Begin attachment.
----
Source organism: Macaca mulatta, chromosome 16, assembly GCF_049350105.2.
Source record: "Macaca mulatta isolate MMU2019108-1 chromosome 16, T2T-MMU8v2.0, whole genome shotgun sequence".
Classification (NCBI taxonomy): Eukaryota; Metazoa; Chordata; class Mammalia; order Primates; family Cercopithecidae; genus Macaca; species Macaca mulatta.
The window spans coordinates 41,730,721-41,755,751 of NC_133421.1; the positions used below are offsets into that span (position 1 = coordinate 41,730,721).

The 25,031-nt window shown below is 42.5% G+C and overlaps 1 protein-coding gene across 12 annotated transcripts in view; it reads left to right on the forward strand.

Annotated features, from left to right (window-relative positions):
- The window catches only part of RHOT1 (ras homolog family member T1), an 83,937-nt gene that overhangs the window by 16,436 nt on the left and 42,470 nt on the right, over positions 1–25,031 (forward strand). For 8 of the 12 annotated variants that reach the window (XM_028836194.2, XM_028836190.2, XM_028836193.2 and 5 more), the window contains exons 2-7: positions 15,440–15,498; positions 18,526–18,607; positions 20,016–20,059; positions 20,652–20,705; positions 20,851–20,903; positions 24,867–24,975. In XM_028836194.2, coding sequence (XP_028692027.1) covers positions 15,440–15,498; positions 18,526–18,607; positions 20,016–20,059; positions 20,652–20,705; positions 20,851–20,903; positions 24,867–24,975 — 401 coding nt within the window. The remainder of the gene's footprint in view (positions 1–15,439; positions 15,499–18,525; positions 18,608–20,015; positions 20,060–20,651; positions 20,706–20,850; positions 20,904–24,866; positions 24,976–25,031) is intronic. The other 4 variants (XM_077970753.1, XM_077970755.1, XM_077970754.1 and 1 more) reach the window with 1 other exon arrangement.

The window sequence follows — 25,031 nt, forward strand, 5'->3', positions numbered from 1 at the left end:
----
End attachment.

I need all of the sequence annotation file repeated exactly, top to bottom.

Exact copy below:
Source organism: Macaca mulatta, chromosome 16, assembly GCF_049350105.2.
Source record: "Macaca mulatta isolate MMU2019108-1 chromosome 16, T2T-MMU8v2.0, whole genome shotgun sequence".
Classification (NCBI taxonomy): Eukaryota; Metazoa; Chordata; class Mammalia; order Primates; family Cercopithecidae; genus Macaca; species Macaca mulatta.
The window spans coordinates 41,730,721-41,755,751 of NC_133421.1; the positions used below are offsets into that span (position 1 = coordinate 41,730,721).

The 25,031-nt window shown below is 42.5% G+C and overlaps 1 protein-coding gene across 12 annotated transcripts in view; it reads left to right on the forward strand.

Annotated features, from left to right (window-relative positions):
- The window catches only part of RHOT1 (ras homolog family member T1), an 83,937-nt gene that overhangs the window by 16,436 nt on the left and 42,470 nt on the right, over positions 1–25,031 (forward strand). For 8 of the 12 annotated variants that reach the window (XM_028836194.2, XM_028836190.2, XM_028836193.2 and 5 more), the window contains exons 2-7: positions 15,440–15,498; positions 18,526–18,607; positions 20,016–20,059; positions 20,652–20,705; positions 20,851–20,903; positions 24,867–24,975. In XM_028836194.2, coding sequence (XP_028692027.1) covers positions 15,440–15,498; positions 18,526–18,607; positions 20,016–20,059; positions 20,652–20,705; positions 20,851–20,903; positions 24,867–24,975 — 401 coding nt within the window. The remainder of the gene's footprint in view (positions 1–15,439; positions 15,499–18,525; positions 18,608–20,015; positions 20,060–20,651; positions 20,706–20,850; positions 20,904–24,866; positions 24,976–25,031) is intronic. The other 4 variants (XM_077970753.1, XM_077970755.1, XM_077970754.1 and 1 more) reach the window with 1 other exon arrangement.

The window sequence follows — 25,031 nt, forward strand, 5'->3', positions numbered from 1 at the left end: